Scott Van Pelt gave a touching tribute to Bill Walton, calling him an "intergalactic force of nature" while celebrating his unique personality. Screengrab: ‘SportsCenter with Scott Van Pelt’

There’s been an outpouring of tributes to the late Bill Walton, who lost his prolonged battle with cancer at the age of 71 on Monday. Countless sports media members have done a great job of eulogizing arguably one of the greatest college basketball players of all time and a broadcaster who transcended eras with his one-of-a-kind charm, knowledge and ability to be a crossword puzzle without any clues.

Perhaps the most touching tribute came from ESPN’s Scott Van Pelt. As always, he managed to tap into the story’s emotional core with his signature storytelling style and delivered a heartwarming eulogy that resonated with viewers far beyond the sports world.

“Sometimes the clues are laid out pretty clearly, aren’t they? The conference of champions said that’s a wrap, the Celtics are playing a game against the team coached by a member of the ’86 title team, and Bill Walton linked in ways large and small to all of that has passed away,” said Van Pelt during Monday’s SportsCenter. “‘A box of rain will ease the pain, and love will see you through.’ In every direction after this gut punch, the love for Walton was a blinding beam of light. I started pondering his life, and it’s amazing how many chapters could be their own standalone story.

“His UCLA days seem like a myth — a fish story. He actually went 21-for-22 in an NCAA Final. His reverence for John Wooden was a torch he carried all his days. Walton’s NBA tenure was decorated certainly — multiple rings, a finals MVP. Very different tenures in Portland than in Boston; had his body not broken down, who knows what he might’ve been? Arguably still on the list of best big men of all time, he was undoubtedly on the list of the world’s tallest deadheads.’Big Red’ easily spotted at shows around the world.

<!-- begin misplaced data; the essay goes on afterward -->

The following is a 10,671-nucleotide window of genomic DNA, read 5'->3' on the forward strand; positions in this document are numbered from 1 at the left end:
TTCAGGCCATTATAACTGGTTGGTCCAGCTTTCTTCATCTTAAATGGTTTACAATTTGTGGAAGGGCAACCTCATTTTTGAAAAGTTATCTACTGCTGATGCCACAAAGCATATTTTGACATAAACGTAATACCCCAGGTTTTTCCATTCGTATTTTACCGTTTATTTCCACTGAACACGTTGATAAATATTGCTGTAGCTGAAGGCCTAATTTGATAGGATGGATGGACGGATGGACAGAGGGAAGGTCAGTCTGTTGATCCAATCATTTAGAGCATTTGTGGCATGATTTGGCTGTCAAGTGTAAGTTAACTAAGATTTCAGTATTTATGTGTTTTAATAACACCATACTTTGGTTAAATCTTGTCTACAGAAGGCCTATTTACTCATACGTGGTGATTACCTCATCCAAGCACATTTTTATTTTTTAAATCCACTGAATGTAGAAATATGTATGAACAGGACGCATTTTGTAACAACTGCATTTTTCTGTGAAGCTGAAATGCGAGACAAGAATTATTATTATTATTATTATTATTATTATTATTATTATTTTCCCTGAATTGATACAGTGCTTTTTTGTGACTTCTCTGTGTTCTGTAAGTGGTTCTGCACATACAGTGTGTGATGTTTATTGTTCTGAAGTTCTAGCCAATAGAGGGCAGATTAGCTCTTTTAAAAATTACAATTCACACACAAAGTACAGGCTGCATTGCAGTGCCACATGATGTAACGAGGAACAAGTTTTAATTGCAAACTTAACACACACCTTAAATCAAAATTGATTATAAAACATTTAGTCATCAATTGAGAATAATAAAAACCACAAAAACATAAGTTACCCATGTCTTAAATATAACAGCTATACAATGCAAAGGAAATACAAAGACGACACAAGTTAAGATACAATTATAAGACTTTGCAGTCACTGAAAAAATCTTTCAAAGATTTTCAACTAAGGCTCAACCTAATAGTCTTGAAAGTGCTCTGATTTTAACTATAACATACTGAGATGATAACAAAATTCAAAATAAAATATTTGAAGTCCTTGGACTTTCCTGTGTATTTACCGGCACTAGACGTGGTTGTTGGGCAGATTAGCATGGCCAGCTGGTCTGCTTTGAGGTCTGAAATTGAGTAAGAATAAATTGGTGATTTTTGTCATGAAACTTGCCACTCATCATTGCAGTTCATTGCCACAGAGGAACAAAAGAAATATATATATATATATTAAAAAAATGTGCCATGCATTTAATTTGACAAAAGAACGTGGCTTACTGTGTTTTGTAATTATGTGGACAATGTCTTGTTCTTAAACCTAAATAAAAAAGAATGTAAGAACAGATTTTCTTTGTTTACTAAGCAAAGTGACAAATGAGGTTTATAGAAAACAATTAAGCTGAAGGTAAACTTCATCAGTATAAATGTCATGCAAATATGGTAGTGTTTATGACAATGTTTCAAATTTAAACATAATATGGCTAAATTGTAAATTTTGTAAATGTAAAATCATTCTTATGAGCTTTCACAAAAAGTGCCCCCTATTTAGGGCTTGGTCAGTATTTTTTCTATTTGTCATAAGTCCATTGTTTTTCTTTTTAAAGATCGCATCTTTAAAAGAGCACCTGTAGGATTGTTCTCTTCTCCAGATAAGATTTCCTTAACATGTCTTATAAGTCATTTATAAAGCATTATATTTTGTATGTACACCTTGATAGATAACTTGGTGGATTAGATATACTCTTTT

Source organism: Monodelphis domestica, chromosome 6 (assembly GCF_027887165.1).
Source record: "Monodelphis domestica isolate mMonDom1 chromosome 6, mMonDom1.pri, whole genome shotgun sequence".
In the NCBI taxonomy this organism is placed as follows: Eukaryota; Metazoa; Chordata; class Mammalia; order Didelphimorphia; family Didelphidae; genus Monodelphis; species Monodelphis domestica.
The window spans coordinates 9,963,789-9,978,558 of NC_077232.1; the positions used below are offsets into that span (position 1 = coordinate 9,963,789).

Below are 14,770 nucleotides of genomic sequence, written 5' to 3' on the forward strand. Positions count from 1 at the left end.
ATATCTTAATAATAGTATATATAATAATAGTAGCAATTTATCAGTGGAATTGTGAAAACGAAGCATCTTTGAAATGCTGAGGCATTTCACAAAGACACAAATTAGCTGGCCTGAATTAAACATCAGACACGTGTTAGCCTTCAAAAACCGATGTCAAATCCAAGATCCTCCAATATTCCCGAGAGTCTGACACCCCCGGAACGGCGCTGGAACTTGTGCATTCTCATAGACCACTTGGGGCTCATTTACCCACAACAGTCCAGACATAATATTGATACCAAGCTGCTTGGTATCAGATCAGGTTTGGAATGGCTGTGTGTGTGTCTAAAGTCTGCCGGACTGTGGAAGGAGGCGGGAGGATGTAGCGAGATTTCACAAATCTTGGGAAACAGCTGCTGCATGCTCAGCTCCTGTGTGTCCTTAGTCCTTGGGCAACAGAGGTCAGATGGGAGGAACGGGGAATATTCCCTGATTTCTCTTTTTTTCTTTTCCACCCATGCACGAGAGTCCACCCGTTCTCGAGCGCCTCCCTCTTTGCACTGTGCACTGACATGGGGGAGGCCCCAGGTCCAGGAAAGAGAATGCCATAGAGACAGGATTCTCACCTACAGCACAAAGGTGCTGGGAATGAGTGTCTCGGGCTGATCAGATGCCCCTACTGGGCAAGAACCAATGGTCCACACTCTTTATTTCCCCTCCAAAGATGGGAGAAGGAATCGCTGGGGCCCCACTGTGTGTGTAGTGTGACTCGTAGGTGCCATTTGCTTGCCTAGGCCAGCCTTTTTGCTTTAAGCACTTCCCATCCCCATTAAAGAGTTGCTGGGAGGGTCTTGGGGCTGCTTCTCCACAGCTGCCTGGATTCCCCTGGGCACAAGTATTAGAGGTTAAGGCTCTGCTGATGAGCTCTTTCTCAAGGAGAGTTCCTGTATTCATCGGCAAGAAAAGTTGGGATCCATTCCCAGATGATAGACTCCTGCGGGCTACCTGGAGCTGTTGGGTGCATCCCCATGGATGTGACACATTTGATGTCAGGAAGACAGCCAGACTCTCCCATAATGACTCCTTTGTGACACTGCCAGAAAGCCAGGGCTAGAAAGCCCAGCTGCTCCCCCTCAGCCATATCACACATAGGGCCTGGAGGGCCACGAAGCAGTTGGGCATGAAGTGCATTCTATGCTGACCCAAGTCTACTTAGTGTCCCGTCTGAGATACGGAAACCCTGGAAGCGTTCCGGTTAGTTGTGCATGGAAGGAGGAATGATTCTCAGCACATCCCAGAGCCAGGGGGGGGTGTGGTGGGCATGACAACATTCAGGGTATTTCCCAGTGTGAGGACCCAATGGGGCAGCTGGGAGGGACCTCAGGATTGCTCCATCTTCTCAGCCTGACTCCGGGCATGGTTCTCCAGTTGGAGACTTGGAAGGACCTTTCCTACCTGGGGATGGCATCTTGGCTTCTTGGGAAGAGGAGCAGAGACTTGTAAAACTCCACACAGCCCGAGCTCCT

“Rick Carlisle shared the story Monday if Walton getting him tickets to see the Dead, not far from us in the old Capital Centre. He sent Carlisle to the backdoor; Walton told him to ask for Ramrod. Carlisle was far from a deadhead and he needed a miracle — Walton provided it. Carlisle’s date that night is now his wife.”

“The last act, many of our younger viewers know and consumed, it was Bill the Broadcaster,” Van Pelt continued. “He was to speak as he did an intergalactic force of nature. We had him on once after Oregon and UCLA, and he started talking about bears. Not the Cal Bears, but actual bears in Banff, British Columbia. He was roaring and growling. I just gave up and let him go, not that I could have stopped him or wanted to. His stream of consciousness that was the soundtrack to the sport was an on-ramp to his passions, his curiosities — the world, the people, the music, the food, the culture, the wildlife, the absolute joy of living his life and doing so with boundless energy and vigor.

“I admire that so as I do the stories of his generosity. They’re everywhere today. Read about the kindness that he showed Mike Breen and his father. Pay attention to the details of when Walton listened to those who were in awe of simply being in his presence share their stories with him. He remembered the details because he was interested. Do you know how rare that is for people who’ve been the center of everyone else’s attention to actually care enough to pay attention to anyone else? Bill did that.

“He closed his texts with ‘Shine on, beam on.’ He was a spiritual shaman. And while our time runs out because it’s finite, the universe is not. And he went on a joyride through its expanse, and now, anywhere there is light, I’ll just chalk that up to Bill Walton bounding through the cosmos. Shine on, big fella. Thank you for your life. What a joy it was that it crossed paths with ours.”

Walton’s impact on the world transcended basketball. He leaves behind a legacy of brilliance, warmth, and an insatiable curiosity about life. He will be deeply missed, but his light will continue to shine on through the memories of those who knew him, like Van Pelt.


About Sam Neumann

Since the beginning of 2023, Sam has been a staff writer for Awful Announcing and The Comeback. A 2021 graduate of Temple University, Sam is a Charlotte native, who currently calls Greenville, South Carolina his home. He also has a love/hate relationship with the New York Mets and Jets.